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Evidence for the Big Bang is flimsy at best, the big bang has it's roots in religious concepts of creation. It is completely at odds with the observations made since the beginning of the space age. We are constantly hearing how "surprised" the astronomers are, they then struggle with more adhoc explanations or invent new forces or matter in ridiculous attempts to fit it with standard theory.

The cosmic microwave background was predicted by many theorists outside of big bang theory all within a much closer range than those predicted by big bangers, in fact some big bangers predicted as much as 50 degrees before the true value was discovered. The powerful plasmoids at the heart of galaxies is enough to explain the CMB. Yes plasmoids not black holes, black holes are another theory that has evolved from many unfounded assumptions.

Red shift cannot be a factor of distance alone, Quasars have a very high redshift, originally because of this they were thought to be at the furthest reaches of the visible universe. Since, many have been discovered in the vicinity of galaxies of greatly differing redshifts, one famous one appearing in front of a galaxy with much lower red shift.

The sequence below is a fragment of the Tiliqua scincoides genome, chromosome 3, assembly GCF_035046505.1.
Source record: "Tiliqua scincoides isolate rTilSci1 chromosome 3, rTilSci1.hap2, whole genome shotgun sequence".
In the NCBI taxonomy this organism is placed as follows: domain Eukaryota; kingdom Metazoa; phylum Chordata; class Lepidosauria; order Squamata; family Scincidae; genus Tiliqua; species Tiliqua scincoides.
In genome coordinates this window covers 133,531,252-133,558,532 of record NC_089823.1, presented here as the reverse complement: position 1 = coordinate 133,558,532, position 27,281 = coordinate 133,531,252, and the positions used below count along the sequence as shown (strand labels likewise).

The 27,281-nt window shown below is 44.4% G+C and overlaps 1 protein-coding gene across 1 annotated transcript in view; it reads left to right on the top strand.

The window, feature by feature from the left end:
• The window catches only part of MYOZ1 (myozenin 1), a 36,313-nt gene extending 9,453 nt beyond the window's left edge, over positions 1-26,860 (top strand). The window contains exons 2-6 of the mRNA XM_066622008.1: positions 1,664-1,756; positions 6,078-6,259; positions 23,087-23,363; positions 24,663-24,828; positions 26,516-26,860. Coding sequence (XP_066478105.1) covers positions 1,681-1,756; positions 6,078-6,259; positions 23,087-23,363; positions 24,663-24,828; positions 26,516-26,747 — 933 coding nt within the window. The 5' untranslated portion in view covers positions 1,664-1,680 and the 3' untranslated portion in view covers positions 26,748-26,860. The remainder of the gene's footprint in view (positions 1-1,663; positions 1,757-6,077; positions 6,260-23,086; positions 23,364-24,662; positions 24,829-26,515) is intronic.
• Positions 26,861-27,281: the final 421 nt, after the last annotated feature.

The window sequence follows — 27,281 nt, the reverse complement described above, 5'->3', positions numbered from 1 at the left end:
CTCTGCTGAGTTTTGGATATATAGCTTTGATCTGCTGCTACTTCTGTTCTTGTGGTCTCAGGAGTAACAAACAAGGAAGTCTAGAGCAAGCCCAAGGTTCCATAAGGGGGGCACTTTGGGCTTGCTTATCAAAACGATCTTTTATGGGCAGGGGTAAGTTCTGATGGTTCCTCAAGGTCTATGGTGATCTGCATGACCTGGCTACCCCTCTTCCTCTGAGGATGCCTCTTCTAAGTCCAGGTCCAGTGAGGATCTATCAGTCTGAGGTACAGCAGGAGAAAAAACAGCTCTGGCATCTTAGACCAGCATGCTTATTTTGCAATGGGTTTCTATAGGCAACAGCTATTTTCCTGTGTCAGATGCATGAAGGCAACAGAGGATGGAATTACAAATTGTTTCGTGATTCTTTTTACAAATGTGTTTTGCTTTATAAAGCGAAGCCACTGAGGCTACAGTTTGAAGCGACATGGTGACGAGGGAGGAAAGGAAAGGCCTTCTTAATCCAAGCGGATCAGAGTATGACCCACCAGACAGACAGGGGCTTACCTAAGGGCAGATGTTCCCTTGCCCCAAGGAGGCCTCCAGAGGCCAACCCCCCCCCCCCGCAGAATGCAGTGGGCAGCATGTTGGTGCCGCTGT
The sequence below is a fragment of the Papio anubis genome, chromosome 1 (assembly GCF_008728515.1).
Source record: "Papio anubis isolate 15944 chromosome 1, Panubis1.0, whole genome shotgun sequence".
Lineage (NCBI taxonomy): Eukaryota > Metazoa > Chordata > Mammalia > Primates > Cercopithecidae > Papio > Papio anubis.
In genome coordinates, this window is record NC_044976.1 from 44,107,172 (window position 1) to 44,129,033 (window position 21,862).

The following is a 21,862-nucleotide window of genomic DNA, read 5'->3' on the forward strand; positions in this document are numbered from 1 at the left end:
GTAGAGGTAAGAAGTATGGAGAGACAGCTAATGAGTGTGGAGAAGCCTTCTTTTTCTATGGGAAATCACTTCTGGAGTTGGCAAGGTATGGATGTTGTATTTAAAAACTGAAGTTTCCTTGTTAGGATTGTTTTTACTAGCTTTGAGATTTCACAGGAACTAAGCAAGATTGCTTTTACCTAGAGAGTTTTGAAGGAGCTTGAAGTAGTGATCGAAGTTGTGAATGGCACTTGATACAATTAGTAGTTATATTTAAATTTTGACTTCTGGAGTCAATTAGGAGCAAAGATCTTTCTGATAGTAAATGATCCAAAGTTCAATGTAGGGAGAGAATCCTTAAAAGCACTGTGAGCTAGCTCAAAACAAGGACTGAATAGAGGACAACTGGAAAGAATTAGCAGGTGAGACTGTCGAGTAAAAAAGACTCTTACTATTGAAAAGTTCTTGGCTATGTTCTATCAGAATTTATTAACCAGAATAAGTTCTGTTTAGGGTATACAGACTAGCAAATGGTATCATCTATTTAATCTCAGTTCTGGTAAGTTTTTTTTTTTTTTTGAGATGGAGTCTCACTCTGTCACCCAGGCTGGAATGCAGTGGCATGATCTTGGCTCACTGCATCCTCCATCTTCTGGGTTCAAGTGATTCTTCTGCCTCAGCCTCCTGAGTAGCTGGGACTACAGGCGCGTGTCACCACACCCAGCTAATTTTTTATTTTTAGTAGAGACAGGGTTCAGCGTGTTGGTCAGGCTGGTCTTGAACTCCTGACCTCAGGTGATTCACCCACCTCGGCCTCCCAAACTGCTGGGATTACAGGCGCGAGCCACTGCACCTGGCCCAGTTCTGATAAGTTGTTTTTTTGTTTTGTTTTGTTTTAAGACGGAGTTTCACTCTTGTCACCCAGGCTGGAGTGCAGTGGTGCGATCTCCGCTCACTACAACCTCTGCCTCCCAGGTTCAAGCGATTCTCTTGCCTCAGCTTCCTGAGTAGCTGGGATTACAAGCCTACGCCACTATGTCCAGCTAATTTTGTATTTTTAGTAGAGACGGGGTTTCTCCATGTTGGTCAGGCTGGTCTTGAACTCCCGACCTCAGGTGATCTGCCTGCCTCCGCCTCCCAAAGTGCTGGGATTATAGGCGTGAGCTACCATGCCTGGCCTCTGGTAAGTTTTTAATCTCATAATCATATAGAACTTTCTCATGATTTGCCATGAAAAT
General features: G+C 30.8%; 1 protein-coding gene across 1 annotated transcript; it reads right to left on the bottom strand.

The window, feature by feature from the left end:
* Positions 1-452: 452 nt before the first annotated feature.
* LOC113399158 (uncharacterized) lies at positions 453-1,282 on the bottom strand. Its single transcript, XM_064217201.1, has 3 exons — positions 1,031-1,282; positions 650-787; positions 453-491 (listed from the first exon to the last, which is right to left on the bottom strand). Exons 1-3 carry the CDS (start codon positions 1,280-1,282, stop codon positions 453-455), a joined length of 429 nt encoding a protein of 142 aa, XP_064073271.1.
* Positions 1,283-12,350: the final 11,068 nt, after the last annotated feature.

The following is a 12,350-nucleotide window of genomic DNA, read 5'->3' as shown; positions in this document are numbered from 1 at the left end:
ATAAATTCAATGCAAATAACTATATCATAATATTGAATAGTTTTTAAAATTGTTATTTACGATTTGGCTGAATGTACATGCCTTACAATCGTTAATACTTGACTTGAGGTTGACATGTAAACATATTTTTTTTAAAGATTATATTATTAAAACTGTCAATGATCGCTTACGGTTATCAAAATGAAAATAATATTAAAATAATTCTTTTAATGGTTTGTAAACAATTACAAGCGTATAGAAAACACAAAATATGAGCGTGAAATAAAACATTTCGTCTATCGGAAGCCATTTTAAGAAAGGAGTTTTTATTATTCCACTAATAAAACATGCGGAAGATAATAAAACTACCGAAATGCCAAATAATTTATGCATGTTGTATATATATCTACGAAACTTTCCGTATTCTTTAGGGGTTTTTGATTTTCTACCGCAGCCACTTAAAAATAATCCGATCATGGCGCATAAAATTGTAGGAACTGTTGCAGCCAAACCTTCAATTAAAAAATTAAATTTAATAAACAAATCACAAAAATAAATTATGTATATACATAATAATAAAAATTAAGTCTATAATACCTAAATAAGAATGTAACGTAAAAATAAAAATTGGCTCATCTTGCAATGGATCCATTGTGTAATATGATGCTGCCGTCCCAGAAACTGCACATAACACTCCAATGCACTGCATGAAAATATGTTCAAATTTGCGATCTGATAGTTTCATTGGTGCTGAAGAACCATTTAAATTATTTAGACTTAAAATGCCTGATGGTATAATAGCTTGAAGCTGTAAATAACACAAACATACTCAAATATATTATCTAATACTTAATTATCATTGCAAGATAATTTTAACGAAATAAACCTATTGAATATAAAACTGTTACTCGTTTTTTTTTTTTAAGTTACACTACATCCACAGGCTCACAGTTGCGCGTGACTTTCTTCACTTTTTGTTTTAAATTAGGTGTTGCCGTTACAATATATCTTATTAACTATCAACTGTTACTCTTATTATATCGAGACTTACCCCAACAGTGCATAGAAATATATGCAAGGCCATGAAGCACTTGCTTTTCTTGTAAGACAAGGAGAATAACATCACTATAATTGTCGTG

Many of the unfounded elements of mainstream cosmology have come about from a belief that gravity is the only force at work in the large scale, even in the face of overwhelming evidence for large scale electrical forces at work.

I'm sick to death of hearing about gases and winds being used to describe the effects of plasma in electrical and magnetic fields.

A few links to a new view of the universe.
www.plasma-universe.com...
plasmascience.net...
www.thunderbolts.info...
www.holoscience.com...


[edit on 19-9-2007 by squiz]



posted on Sep, 19 2007 @ 11:28 AM
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reply to post by squiz
 



Yeah, I read all about the recent discovery of residual cosmic rings that supposedly came from the initial blast.

What causes the BANG! in the 1st place is beyond current science.



posted on Sep, 20 2007 @ 04:30 PM